Sony's Next Trick: Drones for the Enterprise

Sony partners with Japanese robotics company to build self-piloting drones.

by Emanuel Maiberg
Jul 22 2015, 4:27pm

Photo courtesy Sony/ZMP

Sony is a giant corporation that does a little bit of everything: music, movies, television, games, incredibly dorky augmented reality, and of course all the technology that makes these possible. As of today, the company is also getting into the booming drone business.

Sony Mobile Communications, the part of the company that develops smartphones and tablets, today announced that it's partnering with Japanese robotics company ZMP to found Aerosense, a new company that will build autonomous, unmanned aerial vehicles for image capture combined with cloud-based data processing.

It's a new, surprising venture for Sony, but the company has been going through a lot of big changes in the last couple of years. With PlayStation 4 outselling the Xbox One, it's game division is going strong, but last year it sold off its long-struggling PC brand VAIO and spun off its audio and video business into a separate, wholly owned subsidiary.

We most often hear about drones being used by the military or amateur photographers (who can sometimes get in the way), but Sony sees Aerosense as a push into the Internet of Things sector, and part of a total package of cloud solutions it can sell to big businesses.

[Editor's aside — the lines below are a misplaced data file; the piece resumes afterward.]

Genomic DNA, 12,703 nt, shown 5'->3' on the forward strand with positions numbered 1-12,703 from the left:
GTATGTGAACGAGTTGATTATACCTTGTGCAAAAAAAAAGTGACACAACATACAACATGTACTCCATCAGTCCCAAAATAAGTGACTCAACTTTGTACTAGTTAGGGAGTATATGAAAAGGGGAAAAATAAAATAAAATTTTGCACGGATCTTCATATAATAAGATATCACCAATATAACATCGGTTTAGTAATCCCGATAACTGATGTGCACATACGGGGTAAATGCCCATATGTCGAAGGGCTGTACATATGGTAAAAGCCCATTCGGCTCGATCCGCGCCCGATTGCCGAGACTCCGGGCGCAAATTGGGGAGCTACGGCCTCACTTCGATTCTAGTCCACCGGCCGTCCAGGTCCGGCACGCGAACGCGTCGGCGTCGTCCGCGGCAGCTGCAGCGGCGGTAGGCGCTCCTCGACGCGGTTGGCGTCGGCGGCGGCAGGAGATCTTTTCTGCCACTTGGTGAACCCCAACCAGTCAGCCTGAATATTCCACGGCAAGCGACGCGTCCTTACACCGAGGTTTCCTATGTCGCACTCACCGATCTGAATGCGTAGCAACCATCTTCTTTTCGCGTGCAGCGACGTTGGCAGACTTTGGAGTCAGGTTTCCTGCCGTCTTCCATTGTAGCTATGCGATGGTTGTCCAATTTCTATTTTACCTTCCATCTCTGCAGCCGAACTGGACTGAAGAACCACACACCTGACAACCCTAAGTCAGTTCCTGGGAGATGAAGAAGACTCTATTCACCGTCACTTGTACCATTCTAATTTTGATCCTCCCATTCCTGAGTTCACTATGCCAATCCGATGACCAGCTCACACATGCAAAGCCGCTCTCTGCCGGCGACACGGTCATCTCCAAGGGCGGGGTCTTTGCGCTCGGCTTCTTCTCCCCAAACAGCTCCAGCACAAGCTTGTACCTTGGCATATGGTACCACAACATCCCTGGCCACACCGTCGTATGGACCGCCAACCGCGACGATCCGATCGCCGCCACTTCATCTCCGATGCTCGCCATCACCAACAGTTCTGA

"Aerosense Inc. will combine these assets and develop comprehensive solutions that meet needs including measuring, surveying, observing, and inspecting," Sony said in a statement. "It will aim to roll out these services for enterprise customers beginning in 2016."

The companies are investing 100 million yen (about $800,000) in Aerosense, split almost evenly, with Sony taking the majority stake (50.005 percent to be exact). Sony will provide the camera, sensing, telecommunications network, and robotics, while ZMP will provide its automated driving technology and business experience in industrial field.

Sony and ZMP are also currently collaborating on developing self-driving car technologies.